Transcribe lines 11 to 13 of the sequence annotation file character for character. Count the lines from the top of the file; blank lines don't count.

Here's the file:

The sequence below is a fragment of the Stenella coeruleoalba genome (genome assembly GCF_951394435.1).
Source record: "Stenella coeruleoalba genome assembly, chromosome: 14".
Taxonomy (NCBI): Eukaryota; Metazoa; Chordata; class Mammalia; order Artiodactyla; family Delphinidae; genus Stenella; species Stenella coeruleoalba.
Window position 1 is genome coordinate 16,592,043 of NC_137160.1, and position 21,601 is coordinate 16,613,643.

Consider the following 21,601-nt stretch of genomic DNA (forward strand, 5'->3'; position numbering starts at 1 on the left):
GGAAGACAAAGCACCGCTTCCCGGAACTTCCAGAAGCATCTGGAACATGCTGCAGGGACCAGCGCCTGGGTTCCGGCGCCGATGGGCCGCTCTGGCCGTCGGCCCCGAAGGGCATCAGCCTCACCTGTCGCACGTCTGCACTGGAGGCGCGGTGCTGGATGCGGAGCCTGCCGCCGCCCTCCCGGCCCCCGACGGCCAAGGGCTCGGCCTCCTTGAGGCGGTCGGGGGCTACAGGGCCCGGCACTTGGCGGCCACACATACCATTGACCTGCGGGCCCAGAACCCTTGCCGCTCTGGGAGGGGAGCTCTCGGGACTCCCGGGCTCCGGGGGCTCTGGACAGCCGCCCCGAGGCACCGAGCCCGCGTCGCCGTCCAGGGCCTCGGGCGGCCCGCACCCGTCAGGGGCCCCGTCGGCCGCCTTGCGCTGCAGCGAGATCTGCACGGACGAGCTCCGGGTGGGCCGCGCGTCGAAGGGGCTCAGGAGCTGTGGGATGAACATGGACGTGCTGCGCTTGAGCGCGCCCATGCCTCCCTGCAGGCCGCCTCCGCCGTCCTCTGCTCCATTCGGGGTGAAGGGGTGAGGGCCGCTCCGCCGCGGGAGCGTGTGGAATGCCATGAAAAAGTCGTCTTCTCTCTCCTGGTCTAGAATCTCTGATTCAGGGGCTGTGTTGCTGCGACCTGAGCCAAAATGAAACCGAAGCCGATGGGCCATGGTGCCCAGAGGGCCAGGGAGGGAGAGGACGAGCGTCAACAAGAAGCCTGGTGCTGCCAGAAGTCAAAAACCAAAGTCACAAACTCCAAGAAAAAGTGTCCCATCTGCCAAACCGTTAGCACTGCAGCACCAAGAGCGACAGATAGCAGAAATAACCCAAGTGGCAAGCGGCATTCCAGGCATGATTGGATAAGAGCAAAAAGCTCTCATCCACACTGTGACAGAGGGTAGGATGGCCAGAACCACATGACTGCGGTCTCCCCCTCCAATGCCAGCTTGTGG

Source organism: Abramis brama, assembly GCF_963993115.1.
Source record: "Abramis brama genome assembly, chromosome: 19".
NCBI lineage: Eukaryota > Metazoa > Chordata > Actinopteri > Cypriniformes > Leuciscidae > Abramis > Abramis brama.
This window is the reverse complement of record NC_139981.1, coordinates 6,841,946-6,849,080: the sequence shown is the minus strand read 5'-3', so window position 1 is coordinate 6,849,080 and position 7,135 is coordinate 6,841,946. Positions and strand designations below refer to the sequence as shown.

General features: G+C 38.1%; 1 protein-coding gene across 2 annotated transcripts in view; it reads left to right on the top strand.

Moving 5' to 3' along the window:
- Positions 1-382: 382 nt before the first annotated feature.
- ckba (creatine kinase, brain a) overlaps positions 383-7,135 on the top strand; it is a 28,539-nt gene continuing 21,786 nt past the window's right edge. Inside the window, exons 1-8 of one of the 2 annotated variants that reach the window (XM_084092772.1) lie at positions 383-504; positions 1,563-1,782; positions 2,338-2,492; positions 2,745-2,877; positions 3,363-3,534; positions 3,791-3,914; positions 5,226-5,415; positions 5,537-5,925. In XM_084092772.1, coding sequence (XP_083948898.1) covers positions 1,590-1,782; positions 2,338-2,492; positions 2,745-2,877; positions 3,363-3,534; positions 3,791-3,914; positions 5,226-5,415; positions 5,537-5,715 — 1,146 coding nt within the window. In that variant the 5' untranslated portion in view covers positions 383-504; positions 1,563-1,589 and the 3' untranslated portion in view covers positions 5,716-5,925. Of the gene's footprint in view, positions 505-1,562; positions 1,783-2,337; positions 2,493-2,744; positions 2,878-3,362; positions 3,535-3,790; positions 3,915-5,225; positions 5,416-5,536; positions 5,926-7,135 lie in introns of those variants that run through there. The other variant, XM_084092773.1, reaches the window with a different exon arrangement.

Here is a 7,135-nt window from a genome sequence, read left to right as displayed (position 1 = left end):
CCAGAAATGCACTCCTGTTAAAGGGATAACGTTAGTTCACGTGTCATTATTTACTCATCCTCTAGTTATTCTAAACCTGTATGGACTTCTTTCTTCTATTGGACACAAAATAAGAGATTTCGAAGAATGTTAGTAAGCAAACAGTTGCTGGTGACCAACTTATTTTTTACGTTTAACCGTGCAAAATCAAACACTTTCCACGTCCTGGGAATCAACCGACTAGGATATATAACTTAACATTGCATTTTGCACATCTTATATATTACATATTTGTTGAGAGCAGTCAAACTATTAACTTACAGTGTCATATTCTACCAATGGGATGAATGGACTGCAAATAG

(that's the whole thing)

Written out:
General features: G+C 38.1%; 1 protein-coding gene across 2 annotated transcripts in view; it reads left to right on the top strand.

Moving 5' to 3' along the window:
- Positions 1-382: 382 nt before the first annotated feature.